Low back pain patients are not a homogeneous group, but unfortunately they are often times treated like one. There is an overwhelming amount of causes of pain (disc, ligaments, facet joint capsules, muscle strain/spasm, stress fracture, etc.) and possible diagnosis for low back pain. However, research has shown that the specific “diagnosis” of low back pain rarely correlates with the cause. Imaging studies have shown that there are tons of people walking around with an asymptomatic disc herniation, so even if your patient has an MRI with a L4-L5 disc herniation it might not be the driving cause of their pain and dysfunction.
If an effective treatment is preceded by an accurate diagnosis, then we can see why so many healthcare professionals have a difficult time getting their LBP patients better. To deal with this conundrum a treatment-based classification system was developed to allow for interventions based on a continuous assessment instead of a one-time diagnosis. Over the years it has become more refined and detailed, but the core concepts are the same. The overall concept is to assess which of the 3 categories (manipulation, stabilization, and specific exercise) your patient falls into and treat accordingly within that category. Below is a chart with the 4 categories and associated possible examination findings and treatment interventions.
Treatment-Based Classification System
There are more than 3 categories described here, but the other categories are either subcategories or irrelevant. Specific exercise category has 3 subcategories (flexion, extension, and lateral shift). And I personally do not consider traction a valid category to consider.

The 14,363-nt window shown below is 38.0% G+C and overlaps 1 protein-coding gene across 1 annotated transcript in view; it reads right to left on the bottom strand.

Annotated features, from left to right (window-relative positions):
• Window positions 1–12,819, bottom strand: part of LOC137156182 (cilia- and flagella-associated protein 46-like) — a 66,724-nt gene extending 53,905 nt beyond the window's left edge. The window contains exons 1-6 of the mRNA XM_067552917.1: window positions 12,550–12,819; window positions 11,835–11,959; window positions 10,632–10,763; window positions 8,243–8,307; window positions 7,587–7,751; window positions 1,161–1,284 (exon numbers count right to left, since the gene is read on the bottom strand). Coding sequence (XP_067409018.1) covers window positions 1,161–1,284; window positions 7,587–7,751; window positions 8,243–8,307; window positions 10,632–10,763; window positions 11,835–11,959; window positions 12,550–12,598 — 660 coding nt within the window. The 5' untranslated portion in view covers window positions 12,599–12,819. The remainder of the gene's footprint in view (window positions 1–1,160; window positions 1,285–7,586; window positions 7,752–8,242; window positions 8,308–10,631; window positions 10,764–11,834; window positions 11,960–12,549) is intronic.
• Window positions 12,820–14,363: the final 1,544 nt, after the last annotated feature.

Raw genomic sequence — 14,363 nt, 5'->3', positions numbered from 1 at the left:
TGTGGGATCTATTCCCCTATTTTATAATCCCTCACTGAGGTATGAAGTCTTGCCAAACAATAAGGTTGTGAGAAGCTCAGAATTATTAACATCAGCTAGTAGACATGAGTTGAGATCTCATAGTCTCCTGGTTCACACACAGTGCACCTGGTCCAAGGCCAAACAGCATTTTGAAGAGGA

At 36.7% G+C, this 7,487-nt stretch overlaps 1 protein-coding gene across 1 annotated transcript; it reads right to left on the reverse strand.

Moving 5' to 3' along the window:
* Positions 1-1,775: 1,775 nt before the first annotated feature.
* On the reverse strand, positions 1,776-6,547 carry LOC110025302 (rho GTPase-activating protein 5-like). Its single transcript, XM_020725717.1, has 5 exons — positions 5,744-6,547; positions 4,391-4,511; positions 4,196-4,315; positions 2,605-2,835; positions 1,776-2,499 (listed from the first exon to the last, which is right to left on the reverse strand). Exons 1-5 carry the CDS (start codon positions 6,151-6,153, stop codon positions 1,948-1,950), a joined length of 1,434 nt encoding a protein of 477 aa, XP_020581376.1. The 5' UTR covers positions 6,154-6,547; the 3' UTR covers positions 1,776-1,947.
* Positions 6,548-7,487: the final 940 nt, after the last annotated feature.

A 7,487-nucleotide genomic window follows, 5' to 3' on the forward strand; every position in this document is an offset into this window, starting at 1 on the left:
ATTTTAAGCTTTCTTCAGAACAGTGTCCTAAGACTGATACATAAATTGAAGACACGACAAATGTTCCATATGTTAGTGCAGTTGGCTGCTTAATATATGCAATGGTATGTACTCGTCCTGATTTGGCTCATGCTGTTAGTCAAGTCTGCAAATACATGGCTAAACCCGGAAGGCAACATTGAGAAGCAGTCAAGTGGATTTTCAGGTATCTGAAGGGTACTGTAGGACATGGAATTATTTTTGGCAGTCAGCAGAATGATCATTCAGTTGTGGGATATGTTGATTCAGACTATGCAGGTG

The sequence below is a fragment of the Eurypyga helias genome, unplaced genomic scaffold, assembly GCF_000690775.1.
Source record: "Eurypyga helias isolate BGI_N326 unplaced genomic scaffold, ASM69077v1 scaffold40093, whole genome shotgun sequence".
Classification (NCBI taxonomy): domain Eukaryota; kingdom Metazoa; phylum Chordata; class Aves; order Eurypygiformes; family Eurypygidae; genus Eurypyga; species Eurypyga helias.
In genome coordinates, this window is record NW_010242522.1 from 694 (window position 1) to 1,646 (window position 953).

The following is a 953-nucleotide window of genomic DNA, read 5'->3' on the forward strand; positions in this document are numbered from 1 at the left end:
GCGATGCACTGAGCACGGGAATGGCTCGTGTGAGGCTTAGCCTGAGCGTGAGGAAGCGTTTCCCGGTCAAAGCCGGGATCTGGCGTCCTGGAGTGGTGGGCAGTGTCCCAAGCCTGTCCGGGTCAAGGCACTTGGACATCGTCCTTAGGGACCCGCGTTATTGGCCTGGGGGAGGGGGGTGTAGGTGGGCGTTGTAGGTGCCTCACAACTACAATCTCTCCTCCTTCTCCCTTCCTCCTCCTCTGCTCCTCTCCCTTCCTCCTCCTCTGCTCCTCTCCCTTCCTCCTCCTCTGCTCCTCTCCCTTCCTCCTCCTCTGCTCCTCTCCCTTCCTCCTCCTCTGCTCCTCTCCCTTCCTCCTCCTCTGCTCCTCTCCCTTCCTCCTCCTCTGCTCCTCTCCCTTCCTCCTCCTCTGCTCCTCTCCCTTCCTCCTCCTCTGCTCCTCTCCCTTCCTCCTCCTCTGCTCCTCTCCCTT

A patient comes in with low back pain that has been insidiously increasing over the past few months and can’t pinpoint any event that caused the on-set of pain. They prefer a sitting posture, sleeping on their side with their hips and knees flexed, and have increased pain when standing. During AROM assessment the patient states that the pain increases when testing lumbar extension and the pain decreases with lumbar flexion. What category would you place this patient in? Pretty obvious, right?
While placing this patient in a flexion based intervention category, it is important to keep in mind that you need to always assess and re-assess throughout the plan of care.
Of course this is not a method that is intended to be dogmatic. This is a simplification process used to help classify a difficult patient population for an effective treatment. It gives healthcare professionals a logical and methodical means of how to begin low back patients rehab. Assessing before, during, and after interventions will always help to ensure that your patient is on the right path to recovery.
Key Authors: Delitto A, Fritz J, Cleland J, Childs J
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